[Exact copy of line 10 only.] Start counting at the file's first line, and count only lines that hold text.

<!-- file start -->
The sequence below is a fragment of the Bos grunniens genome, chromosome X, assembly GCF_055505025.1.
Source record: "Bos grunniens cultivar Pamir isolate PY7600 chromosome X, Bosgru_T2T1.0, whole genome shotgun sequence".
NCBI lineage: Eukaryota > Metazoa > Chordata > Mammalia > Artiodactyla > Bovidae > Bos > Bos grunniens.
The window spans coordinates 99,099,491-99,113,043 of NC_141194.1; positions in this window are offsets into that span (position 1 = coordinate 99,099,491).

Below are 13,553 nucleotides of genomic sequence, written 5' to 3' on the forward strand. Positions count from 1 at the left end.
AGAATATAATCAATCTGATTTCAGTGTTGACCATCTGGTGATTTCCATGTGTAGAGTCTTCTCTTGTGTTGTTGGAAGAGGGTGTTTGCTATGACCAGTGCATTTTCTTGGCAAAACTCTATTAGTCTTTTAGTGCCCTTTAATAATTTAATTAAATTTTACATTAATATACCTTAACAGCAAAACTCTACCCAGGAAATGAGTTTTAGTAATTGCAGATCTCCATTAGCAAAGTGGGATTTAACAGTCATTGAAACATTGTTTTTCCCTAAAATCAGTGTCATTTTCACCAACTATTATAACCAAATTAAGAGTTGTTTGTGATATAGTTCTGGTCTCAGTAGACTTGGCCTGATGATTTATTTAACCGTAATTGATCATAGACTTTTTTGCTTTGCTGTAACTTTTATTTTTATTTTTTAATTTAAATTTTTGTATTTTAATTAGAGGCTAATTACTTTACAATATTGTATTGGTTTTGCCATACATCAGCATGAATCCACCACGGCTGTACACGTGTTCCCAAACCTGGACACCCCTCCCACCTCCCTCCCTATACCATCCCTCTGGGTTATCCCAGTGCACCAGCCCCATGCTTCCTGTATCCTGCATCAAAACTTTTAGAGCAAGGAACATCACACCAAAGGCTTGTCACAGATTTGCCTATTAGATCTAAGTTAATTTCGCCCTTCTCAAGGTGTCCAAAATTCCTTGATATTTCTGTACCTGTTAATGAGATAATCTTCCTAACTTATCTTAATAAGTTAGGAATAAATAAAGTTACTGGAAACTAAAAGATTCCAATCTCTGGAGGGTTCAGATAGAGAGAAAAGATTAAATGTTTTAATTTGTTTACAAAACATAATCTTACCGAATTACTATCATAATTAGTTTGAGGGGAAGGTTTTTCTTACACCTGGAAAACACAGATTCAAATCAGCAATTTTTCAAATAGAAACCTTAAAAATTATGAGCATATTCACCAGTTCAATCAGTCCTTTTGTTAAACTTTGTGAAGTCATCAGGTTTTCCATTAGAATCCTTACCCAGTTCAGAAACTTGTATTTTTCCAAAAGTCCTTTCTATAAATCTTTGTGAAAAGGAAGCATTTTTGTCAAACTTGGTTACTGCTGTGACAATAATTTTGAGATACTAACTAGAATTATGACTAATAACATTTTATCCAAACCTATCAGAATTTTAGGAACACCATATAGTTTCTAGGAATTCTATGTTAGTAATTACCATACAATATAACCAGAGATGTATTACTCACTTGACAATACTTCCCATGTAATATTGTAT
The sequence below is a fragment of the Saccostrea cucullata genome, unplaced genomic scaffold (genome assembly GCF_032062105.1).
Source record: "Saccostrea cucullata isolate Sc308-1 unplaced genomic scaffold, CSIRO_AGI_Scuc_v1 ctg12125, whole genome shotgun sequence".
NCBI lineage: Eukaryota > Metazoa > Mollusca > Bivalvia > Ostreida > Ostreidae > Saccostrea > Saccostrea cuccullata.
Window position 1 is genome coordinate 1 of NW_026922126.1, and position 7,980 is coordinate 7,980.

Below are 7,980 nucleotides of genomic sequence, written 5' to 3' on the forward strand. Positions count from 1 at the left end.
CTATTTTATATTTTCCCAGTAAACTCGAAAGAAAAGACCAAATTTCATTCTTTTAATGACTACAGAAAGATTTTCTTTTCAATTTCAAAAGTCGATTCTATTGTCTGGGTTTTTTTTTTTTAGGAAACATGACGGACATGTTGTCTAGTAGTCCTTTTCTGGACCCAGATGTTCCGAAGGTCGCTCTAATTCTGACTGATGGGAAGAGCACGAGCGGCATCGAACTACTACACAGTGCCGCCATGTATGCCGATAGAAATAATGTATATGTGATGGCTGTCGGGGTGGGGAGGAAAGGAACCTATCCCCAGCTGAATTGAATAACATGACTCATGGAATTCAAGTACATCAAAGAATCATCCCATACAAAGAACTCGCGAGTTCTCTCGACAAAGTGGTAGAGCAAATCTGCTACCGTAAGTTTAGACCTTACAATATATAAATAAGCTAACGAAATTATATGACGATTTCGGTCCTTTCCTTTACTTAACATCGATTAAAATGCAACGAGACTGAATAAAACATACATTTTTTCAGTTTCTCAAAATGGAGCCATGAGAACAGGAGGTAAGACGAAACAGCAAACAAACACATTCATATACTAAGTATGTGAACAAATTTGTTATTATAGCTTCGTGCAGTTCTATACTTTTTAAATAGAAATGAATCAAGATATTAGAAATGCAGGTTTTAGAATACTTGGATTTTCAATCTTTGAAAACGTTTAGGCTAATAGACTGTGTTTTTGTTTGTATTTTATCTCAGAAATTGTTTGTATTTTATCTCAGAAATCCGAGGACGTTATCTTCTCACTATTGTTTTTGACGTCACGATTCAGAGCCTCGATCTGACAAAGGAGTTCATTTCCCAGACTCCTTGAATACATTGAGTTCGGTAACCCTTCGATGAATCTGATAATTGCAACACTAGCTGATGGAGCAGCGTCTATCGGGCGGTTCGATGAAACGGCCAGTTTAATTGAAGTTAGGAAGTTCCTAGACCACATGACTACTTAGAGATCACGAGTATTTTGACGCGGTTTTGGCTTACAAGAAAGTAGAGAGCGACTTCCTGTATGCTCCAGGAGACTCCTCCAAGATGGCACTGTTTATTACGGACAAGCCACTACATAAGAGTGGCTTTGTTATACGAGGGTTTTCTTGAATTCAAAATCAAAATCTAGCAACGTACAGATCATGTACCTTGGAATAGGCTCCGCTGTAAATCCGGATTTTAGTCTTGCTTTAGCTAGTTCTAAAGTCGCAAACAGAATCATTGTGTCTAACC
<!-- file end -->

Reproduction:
Window position 1 is genome coordinate 1 of NW_026922126.1, and position 7,980 is coordinate 7,980.